The interior of the equipment was maintained at vacuum of 10 Torr, and the above-mentioned photosensitive member material was made to contact with a water-cooled plate by way of indium foil to control the temperature within the range of C to C during spattering. Moreover, in carrying out spattering, the efficiency was improved by joint application of magnetic filed. Thus a silica glass layer having the specified thickness of 8 ,u. was formed on the photoconductive layer in about 1 hour.
The surface insulating layer thus obtained was an insulating layer excellent in dielectric strength and surface characteristics.
What is claimed is: V 1. An electrophotographic photosensitive member comprising a base, a photoconductive layer and a separate insulating layer on the photoconductive layer at least substantially transparent to actinic radiation and composed ofa laminate of an inorganic insulating layer 7 composed of inorganic insulating material having a di-, electric constant of at least 2 and an organic insulating material having an insulative resistance of at least 10 ohm-cm, said laminate having a thickness of l to 40 microns.
2. An electrophotographic photosensitive member as set forth in claim 1, in which the base is composed of a conductive substance.
3. An electrophotographic photosensitive member as set forth in claim 1, in which the base is-a laminate of a conductive substance and an insulating substance and the conductive substance is in contact with the'photoset forth in claim 1, in which the base is composed of i an insulating substance.
UNITED ST TES A'li-LNT ommzxg; CERTIFICATE O1? CORRECTION Patent N5. ,942 Dated April 1, 1 975 Inventor(s) HIROKAZU NEGISHI ET AL It is certified that error appears in the above-identified patent and that said Letters Patent are'hereby corrected as shown below:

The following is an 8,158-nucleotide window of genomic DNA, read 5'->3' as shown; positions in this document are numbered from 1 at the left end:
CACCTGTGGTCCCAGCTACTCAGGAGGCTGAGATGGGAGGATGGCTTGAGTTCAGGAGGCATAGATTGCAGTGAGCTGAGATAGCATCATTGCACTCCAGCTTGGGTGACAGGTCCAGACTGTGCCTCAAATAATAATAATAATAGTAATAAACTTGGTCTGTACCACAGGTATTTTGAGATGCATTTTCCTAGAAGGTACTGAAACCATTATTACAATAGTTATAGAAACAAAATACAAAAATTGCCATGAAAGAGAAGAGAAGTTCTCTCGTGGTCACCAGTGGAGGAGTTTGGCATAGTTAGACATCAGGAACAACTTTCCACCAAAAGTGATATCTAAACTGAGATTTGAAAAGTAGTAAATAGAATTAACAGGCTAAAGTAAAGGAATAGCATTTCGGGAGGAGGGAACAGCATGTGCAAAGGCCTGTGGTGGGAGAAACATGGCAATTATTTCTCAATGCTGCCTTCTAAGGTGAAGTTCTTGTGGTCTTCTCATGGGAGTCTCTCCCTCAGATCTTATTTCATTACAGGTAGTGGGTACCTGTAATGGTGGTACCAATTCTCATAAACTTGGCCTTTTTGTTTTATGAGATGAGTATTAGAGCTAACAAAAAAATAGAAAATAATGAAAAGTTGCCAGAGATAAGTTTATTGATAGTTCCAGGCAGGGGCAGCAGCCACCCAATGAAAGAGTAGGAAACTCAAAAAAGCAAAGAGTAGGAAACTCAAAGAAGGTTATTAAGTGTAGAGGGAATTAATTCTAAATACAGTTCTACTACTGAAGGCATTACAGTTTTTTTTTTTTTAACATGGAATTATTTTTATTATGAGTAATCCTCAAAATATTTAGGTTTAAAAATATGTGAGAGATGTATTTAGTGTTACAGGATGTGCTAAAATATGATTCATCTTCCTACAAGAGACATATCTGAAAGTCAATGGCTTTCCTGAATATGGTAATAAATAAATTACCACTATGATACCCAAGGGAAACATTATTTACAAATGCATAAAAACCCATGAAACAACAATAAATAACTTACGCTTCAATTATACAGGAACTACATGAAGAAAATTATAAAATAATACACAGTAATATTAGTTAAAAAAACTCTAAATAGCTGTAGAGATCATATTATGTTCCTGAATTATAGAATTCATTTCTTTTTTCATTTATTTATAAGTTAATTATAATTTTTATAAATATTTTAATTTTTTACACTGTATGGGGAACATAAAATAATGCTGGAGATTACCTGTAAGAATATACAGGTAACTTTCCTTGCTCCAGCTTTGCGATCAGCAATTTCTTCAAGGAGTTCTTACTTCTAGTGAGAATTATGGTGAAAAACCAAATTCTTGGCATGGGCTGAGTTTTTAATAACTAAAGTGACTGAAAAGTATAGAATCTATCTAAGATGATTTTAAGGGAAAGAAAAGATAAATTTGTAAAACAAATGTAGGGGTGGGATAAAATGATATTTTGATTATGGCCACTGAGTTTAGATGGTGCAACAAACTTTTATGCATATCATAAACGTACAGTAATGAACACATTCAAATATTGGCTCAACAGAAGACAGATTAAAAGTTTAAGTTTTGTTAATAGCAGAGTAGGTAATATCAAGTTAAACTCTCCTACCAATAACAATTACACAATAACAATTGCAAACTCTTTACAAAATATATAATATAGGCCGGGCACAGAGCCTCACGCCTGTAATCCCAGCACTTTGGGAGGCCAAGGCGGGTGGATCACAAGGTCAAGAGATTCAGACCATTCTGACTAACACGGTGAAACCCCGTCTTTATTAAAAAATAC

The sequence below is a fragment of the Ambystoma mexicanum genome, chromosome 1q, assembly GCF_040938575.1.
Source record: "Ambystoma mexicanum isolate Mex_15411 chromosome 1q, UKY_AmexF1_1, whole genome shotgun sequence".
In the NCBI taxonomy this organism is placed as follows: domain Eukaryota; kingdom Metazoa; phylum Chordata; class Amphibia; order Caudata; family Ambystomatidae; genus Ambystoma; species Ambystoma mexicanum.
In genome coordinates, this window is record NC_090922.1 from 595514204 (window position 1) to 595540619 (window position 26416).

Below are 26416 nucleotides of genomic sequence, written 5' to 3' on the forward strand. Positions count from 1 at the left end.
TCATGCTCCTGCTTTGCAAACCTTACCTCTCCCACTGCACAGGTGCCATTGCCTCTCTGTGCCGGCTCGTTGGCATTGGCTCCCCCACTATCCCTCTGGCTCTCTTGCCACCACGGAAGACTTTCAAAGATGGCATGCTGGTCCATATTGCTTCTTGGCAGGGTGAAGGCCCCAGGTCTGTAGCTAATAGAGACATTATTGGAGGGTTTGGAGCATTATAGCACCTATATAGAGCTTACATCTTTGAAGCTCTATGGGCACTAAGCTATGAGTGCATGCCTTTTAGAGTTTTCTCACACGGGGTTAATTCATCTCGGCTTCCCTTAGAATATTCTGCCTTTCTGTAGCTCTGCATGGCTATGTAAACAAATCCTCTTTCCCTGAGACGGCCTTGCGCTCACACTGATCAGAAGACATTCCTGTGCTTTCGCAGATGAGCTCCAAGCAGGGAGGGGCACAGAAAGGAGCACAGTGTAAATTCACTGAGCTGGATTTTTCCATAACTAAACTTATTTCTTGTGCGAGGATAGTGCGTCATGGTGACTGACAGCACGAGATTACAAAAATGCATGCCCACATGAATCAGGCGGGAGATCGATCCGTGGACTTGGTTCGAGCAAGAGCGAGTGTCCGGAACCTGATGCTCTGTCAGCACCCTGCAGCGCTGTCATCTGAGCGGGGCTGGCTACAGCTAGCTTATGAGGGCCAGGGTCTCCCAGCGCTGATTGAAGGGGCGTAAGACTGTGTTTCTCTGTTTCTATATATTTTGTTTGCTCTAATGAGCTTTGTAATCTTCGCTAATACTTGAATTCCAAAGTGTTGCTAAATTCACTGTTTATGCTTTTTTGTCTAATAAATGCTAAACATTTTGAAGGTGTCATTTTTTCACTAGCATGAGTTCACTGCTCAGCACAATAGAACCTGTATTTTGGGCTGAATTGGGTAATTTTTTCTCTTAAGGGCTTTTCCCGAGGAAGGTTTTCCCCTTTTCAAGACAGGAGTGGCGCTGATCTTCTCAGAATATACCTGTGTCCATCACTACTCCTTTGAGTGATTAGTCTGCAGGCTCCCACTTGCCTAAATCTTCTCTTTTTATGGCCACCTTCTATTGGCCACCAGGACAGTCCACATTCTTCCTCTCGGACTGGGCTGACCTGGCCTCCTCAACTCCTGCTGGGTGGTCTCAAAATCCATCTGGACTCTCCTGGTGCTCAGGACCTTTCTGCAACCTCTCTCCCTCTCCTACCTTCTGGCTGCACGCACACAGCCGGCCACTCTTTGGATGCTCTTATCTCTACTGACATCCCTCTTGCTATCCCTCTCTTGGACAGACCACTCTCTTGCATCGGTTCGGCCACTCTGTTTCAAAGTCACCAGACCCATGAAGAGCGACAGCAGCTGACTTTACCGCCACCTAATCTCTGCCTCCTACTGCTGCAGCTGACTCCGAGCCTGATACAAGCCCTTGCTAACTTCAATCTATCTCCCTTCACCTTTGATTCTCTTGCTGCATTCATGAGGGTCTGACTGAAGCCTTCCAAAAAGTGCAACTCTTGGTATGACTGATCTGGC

On the cover page, between items  and  on the left hand column, insert:
-  FOREIGN APPLICATION PRIORI'I. Y DATA Feb. 22, 1969 I Japan '-l3 4l8/l969- Mar. 26 1969 Japan--. -22940/l969-- Column 1, line 6, change "eletrophotgraphi c 'f to read electrohotoraphi-c- I line 24, "at charcjin should. read at the c harging- .e A A line 29, "system" should read -s yste msv line 32 "of" should be deleted 4 line 45, "-stracture" should read -structure-- line 48, "surface of" should read surfae'e of the-- line 59, "'from wide should read froma wideline 60, "member Comprizing" should read -members comprisingline 67, 'Yhigh" should read highly- I UNI'IED S'IA'IES PA'IENT OFFICE CERTIFICATE OF CO RHECTIQN I a '2 .afifl l Patent No. 3 874 q4 Dated Inventor(s) It is certified that error appears in the above-identified patent and that said Letters Patent are hereby corrected as shmm below.
Column 2, line 3, "composing" should read comg osed line 7, "preformed" should read performed-- line 10, "cause" should read causes-- line 18, "gives image" should read c ;ives an image- I D line 19, "quality" should read quality line 29, "against charging" should read -agai nst 'a chargingline 32, "the" "should be deleted line "of insulating" should read of the insulatingline 39, "composed of" should read --composed of line 40, "of inorganic" should read --of an organicline 41, "withorganic" should read with an organic-- line 42, "Embodiment" should read --Embo diments-- Patent No.
UNI'IED S'IATES PA'IE'YT OFFICE Page 3 Dated Inventor(s)' It is certified that error appears in the above-identified patent and that said Letters Pa tent are hereby corrected as shown below:
and "member" Column 3,